JACK: Fifties… Sixties… I was here for the Beatles. Now two of them are deceased and the other two are in their 70s. (Pause) I’m still 39.

SOUND: Laughter

JACK: Don’t know how I do it. Yet, even at this age, I still see the tripping of time… Maturity that is what you get with the days. You can’t be young and foolish forever.

DENNIS DAY: Excuse me, Mr. Benny have you seen my little red wagon?

SOUND: Audience cheers and laughs

JACK: Dennis!

SOUND: Laughter

JACK: (Holding back his own laughter) What did you say, Dennis?

DENNIS: My little red wagon. Yes, my little red wagon. (sing-song style) Oh where, oh where can it be?

SOUND: Laugh

JACK: Dennis, I have known you for so many years, how are you still so incredibly ridiculous?

DENNIS: A daily regimen of pushups, vitamins, hijinks and tomfoolery.

SOUND: Laughter

JACK: Dennis, have you noticed how much the world has changed? How the world has begun to embrace multiculturalism, and different voices and talents seem to rise every day. Oh, some fight against the changes, but they can’t stop the tide of change. They will lose in the end, you can’t stop positive change. It is definitely not the privileged world we knew back when our radio show first aired.

DENNIS: (Frustrated) Have you seen my red wagon or not?

SOUND: Laughter Continue reading

Just got my copy! #HappyAuthor #JaneAustenIsBack

Did you get your copy yet?

A Jane Austen Daydream is Available on Amazon UK and Amazon US

Book Tour, Day 2: “Highly Recommended” Book Review and Spotlight

Hi everyone and welcome to day 2 of the book tour for the fifth anniversary edition of A Jane Austen Daydream. There are two different sites to check out today!

First, A Jane Austen Daydream was reviewed by Kate Braithwaite, author of The Road to Newgate. Here is my favorite paragraph from her fun review:

Serious bravery is required to take on Jane Austen and mess with her in fiction. Janeites know their stuff. Even non-Janeites (like me) know quite a bit. I’ve read all the books. Some of them several times. And I’ve a sketchy knowledge about Jane Austen’s life, at least in terms of her death and love life. But I’m confident that fans of Austen who open this book in the right spirit – ready to be entertained and enjoy a Jane that might not quite match up to their own preconceptions – will thoroughly enjoy their trip to a well-written, witty Regency England, full of references to those six wonderful books. Highly recommended.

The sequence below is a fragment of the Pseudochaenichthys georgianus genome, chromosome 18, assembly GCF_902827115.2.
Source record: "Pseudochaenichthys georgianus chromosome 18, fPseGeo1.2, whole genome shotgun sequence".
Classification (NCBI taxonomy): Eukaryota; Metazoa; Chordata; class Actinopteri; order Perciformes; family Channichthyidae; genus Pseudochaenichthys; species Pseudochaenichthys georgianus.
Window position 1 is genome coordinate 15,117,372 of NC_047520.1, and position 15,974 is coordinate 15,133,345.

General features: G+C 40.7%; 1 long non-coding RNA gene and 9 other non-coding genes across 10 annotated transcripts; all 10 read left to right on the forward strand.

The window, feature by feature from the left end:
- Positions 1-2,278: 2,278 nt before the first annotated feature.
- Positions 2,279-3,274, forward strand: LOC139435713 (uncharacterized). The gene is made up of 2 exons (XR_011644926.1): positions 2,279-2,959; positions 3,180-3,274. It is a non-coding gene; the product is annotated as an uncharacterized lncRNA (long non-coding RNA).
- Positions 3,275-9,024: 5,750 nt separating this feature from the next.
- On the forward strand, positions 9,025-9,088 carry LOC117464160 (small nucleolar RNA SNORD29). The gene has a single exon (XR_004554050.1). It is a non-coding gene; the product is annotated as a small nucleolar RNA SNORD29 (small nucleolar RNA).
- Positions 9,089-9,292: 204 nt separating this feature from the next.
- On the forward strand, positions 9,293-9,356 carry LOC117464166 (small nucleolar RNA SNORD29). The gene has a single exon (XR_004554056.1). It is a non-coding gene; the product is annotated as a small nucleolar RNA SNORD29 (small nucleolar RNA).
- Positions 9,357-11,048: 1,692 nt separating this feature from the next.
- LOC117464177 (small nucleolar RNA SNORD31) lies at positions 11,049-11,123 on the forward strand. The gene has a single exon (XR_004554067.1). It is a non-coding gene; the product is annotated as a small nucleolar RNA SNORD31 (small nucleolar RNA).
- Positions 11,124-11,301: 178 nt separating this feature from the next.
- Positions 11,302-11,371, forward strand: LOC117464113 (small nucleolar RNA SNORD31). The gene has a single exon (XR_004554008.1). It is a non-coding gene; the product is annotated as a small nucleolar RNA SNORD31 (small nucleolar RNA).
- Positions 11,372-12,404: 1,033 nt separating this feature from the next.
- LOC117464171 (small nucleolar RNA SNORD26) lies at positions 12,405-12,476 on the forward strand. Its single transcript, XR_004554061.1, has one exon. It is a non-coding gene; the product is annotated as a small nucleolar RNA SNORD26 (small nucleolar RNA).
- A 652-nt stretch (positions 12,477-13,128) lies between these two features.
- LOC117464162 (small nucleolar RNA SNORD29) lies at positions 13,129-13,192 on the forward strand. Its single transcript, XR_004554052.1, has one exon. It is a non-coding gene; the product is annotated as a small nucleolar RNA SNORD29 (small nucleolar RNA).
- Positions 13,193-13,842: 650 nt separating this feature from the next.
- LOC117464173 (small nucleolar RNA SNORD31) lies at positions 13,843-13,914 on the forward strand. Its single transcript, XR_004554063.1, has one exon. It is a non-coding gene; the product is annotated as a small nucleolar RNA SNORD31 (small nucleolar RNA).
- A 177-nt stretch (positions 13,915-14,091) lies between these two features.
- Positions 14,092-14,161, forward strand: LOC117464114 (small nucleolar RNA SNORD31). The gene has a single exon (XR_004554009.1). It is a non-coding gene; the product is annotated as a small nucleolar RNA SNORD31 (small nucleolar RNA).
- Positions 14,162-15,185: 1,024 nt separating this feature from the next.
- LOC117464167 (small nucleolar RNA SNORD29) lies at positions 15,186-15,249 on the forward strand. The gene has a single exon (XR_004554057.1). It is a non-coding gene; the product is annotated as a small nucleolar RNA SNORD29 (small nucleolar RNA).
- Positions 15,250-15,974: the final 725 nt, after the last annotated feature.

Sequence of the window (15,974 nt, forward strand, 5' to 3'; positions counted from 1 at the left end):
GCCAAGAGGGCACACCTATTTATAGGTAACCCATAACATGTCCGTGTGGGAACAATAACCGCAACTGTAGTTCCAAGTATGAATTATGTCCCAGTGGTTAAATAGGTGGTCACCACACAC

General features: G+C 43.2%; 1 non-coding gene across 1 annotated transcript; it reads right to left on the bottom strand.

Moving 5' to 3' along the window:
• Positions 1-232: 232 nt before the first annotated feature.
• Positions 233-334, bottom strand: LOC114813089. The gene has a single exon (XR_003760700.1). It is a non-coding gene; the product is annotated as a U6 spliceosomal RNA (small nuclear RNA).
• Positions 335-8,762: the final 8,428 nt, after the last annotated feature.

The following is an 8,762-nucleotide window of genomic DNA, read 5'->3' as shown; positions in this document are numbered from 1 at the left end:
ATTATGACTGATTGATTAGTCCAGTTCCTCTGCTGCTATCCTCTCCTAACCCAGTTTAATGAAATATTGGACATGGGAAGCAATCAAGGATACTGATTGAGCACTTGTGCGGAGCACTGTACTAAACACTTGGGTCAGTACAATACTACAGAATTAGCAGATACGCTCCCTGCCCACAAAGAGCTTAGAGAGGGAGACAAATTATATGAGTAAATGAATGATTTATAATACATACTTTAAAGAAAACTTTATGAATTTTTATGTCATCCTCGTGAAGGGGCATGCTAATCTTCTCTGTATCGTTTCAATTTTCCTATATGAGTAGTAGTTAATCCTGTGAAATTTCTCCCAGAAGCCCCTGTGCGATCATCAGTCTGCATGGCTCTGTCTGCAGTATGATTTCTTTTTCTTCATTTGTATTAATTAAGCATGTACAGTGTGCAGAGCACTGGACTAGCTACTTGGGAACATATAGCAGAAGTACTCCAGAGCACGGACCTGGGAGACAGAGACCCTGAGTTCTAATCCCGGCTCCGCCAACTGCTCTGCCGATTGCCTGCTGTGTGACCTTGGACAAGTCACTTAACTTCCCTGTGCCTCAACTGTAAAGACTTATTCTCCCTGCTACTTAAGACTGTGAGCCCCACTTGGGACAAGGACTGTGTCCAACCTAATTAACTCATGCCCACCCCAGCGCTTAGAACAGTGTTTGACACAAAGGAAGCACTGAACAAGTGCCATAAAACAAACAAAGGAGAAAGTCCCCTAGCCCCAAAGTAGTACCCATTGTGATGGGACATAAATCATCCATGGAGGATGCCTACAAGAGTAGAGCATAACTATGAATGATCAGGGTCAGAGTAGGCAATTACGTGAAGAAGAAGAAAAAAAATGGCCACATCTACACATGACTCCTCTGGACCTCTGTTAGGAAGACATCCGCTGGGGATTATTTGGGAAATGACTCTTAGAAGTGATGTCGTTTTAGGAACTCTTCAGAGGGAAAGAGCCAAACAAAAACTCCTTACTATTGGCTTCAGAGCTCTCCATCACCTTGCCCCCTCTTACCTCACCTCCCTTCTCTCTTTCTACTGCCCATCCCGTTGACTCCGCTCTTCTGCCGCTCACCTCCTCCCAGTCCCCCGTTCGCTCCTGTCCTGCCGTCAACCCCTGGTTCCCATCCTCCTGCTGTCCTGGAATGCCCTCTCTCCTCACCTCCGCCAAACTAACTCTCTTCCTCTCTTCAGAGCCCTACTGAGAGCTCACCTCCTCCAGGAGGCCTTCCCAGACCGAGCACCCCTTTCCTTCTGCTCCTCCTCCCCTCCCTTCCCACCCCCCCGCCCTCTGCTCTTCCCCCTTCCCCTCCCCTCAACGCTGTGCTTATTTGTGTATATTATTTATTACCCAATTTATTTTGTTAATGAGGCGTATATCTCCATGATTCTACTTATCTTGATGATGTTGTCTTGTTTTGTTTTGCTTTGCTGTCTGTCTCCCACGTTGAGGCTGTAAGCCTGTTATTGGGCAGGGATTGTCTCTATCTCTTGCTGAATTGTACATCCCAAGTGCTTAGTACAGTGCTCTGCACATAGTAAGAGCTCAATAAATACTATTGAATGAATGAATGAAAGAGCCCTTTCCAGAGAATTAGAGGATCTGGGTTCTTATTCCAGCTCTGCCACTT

You can read the rest of her review here.

Also, A Jane Austen Daydream is being spotlighted on Before the Second Sleep. In the spotlight, I write a bit about my writing process on this novel. Here is an excerpt:

…I needed to write a book that felt like an Austen novel, but at the same time, new. Two, I needed to tell a story in the voice of Austen, but yet, I wanted it to be a “friendly” voice for the casual reader. So, everything had to be a recognizable (plot and characters) … and surprising and different and witty and charming and emotional and passionate and unpredictable. Whew!

You can read more from me and discover more about the book here.

A Jane Austen Daydream is Available on Amazon UK and Amazon US

 

 

Book Tour, Day 1: Book Spotlight on The Writing Desk

Today begins the Book Tour for the fifth anniversary edition of A Jane Austen Daydream!

Tony Riches is a historical fiction author and oversees The Writing Desk. (You should check out some of his writing!)

On the site he shares some information on my novel and I share some of my thoughts on how A Jane Austen Daydream is not your typical historical fiction novel. A lot of sharing going around. Here is an excerpt from my talk:

It is not a normal historical fiction, it could almost be considered experimental literary fiction because of some of the twists I put in it (which I won’t discuss here, more fun to discover them for yourself). This is my daydream for Jane. It is her, living in one of her tales (a new one, with new surprises).

You can read the rest of the discussion, as well as learn about my novel and this edition, at The Writing Desk here. I hope you will check it out!

A Jane Austen Daydream is Available on Amazon UK and Amazon US

Everything comes to an end. The novel Cassandra on the Island ends this Friday!

This Friday I will be sharing the final section of my novel Cassandra on the Island.

For those that have been following this journey, I want to say thank you. I am proud of the book and it is a wonderful feeling to finally have readers discovering this novel.

For those only now discovering the book, you can still catch up. You can find the previous sections on the site here. Here is how I introduce the tale on the page:

Cassandra on the Island is the story of second, third and fourth chances. These are the experiences that resonate for Cassandra, a young retiree from a dangerous past hoping to escape her memories and spend her remaining time reading books in a gazebo by the beach. Royal Carlton Island and its eccentric inhabitants though have other plans for her. A boat race, pirate treasure, glowing grave, recluse billionaire, fake vampire, and an opera-singing child are waiting…

Surprising, witty, romantic and unique, Cassandra on the Island is filled with the important days for Cassandra, and together each piece is one part of the picture that makes up her life.

If you enjoy the writing, please share.  Likes and sharing help writers (and their stories) grow. I would love to see this in print sometime in the future. I plan to have it up on the site for a little while, but it won’t be forever.

Thank you for visiting the island and I hope you enjoy the ending this Friday!

 

Catch Up With Cassandra on the Island